My testimony begins at my birth, on November 27, 1978, when I was born with a life-threatening sickness called hydrocephalus, which means water on the brain. This meant that while still in the womb, my brain was severely compressed. After a CAT scan, the doctors determined that I had approximately two percent living brain tissue. They said I would be a person who would be unable to do anything for himself — a vegetable. This news came as a great shock to my parents, who were looking forward to starting their new family in their new home on Fox Street, West Vancouver.

When my Dad held me as a babe, he saw that I had a head the size of a two-year-old, and also as soft as a sponge, due to the amount of water that was in my skull. He sensed God tell him to name me David, (which means ‘beloved of God’), and Joseph, (which means ‘He shall add’). At this, Dad knew, first of all, that God loved me, and he believed that God would add brain cells to my tiny brain.

Mom and Dad then listened to the doctors as they told them why I was this way and how hydrocephalus takes place. “Before a baby is born,” they explained, “water travels up and down its spinal column several times per day. This fluid makes sure that the vital pathways in the body are clear, so the body’s essential organs may continue to work. What happened in David’s case is that somehow, the fluid was unable to make it all the way down his spinal column. Through time, water backed up his spinal column and filled his head, crushing his brain.”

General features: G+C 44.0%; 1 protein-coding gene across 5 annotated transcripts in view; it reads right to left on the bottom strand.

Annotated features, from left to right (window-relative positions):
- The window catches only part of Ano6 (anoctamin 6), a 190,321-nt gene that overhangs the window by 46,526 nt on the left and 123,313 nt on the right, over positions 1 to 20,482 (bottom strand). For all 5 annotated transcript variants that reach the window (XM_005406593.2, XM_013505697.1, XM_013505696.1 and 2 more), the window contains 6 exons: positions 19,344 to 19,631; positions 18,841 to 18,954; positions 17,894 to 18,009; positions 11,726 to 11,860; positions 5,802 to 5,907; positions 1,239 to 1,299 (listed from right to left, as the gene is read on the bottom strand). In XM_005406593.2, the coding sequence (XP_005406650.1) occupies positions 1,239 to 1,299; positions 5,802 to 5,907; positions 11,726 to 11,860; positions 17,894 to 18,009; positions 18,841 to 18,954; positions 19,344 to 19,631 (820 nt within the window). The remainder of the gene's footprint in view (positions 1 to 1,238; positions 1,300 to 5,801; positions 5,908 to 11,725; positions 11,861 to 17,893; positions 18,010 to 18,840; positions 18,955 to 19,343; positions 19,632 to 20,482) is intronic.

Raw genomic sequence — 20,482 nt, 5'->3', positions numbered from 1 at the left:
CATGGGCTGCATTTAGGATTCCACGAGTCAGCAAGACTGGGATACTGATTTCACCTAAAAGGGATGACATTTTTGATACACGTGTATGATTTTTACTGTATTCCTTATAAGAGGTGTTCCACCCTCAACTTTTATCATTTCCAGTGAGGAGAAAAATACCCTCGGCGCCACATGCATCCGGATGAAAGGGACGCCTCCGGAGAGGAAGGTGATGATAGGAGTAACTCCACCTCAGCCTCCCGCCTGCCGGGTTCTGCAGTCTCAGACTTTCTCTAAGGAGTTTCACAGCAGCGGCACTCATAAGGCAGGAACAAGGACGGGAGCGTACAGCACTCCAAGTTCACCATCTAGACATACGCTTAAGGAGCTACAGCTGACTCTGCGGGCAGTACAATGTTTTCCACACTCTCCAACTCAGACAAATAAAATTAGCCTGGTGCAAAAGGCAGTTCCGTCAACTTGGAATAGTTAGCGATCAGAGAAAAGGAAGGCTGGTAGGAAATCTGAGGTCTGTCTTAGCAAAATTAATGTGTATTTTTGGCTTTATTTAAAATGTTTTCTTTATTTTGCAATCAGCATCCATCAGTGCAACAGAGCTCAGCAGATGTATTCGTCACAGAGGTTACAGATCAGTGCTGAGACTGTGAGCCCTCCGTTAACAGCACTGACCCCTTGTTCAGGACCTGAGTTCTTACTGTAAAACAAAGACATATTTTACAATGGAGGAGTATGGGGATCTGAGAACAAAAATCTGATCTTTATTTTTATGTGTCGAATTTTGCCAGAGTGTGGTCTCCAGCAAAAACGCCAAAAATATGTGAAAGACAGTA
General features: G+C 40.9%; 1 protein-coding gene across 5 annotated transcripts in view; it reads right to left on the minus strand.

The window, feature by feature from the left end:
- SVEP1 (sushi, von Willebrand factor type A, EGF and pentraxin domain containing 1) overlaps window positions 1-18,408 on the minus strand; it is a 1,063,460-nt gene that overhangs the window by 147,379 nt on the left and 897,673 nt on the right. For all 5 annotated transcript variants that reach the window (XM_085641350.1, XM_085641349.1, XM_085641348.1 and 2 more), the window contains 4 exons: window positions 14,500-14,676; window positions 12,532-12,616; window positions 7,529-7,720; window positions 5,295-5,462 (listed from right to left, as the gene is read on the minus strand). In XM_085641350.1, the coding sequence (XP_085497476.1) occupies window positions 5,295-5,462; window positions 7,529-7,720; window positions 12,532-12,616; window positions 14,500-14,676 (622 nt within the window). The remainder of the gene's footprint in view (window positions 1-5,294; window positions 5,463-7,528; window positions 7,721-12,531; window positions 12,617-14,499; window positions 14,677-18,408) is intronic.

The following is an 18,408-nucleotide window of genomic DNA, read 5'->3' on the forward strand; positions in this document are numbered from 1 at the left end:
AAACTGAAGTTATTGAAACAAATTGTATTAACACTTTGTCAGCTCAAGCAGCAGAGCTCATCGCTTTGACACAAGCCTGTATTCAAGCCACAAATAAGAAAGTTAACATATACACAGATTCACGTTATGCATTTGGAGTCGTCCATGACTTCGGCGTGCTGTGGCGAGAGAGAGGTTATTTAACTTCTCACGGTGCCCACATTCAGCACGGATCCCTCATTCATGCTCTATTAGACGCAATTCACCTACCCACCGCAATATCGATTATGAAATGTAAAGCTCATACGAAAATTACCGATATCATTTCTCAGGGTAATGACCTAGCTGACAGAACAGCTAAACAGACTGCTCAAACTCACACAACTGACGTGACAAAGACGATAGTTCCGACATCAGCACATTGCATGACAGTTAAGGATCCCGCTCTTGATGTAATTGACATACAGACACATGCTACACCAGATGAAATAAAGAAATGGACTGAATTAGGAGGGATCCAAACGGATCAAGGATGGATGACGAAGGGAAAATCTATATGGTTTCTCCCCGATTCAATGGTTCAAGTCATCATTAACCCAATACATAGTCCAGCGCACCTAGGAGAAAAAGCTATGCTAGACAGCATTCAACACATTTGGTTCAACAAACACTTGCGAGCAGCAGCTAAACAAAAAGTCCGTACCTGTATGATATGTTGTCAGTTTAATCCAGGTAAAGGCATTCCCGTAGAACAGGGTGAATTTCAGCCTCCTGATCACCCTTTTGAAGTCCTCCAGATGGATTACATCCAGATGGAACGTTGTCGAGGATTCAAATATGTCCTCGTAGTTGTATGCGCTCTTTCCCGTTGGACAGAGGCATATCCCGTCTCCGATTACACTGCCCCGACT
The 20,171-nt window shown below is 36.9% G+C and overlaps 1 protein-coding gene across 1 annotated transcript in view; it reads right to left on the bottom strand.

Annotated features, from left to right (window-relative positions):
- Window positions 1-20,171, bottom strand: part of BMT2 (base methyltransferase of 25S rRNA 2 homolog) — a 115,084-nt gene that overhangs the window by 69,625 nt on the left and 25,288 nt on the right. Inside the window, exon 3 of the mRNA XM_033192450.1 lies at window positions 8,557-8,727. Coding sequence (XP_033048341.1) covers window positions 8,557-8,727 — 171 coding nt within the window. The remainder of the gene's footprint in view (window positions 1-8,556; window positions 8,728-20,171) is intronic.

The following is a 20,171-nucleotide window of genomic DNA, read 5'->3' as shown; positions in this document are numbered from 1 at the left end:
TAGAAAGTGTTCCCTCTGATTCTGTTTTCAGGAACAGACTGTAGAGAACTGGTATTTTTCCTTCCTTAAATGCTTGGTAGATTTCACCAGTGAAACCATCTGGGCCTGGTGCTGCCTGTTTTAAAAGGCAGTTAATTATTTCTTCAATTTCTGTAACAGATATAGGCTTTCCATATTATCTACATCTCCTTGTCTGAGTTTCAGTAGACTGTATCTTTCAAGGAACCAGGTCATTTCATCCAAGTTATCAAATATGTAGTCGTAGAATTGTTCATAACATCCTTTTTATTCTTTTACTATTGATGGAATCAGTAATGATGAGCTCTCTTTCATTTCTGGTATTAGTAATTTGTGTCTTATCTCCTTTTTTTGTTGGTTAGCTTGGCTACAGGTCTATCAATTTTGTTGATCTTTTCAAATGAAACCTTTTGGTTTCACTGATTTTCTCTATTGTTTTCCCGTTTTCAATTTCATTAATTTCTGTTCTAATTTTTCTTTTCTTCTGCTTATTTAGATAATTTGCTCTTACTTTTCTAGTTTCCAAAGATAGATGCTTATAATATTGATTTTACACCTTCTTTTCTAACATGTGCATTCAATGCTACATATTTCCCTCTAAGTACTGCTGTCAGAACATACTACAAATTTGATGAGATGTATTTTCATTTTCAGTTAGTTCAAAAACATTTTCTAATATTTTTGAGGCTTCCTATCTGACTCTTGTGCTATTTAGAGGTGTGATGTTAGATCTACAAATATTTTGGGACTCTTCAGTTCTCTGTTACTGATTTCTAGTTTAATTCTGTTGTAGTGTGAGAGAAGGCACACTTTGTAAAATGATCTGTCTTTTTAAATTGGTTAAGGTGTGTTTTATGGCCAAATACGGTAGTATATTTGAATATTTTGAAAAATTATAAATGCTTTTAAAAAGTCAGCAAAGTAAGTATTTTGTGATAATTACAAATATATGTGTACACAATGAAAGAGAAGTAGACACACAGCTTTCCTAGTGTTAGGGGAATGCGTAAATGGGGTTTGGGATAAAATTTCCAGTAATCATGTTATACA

The doctors continued. “In order for any child to live an ordinary life, they must be born with a functional brain. Brain cells do not multiply; the amount of brain tissue a child is born with is the most brain tissue that he/she will ever have.”

I was given no longer than one or two days to live. My parents were told by the doctors that surgery could insert a tube (a shunt) that would drain fluid from my head and take the pressure off of my brain. However, at that time, the procedure was fairly new, plus they could not be certain that it would work effectively. Even if it did work, they were unable to assure my parents that I would live very long.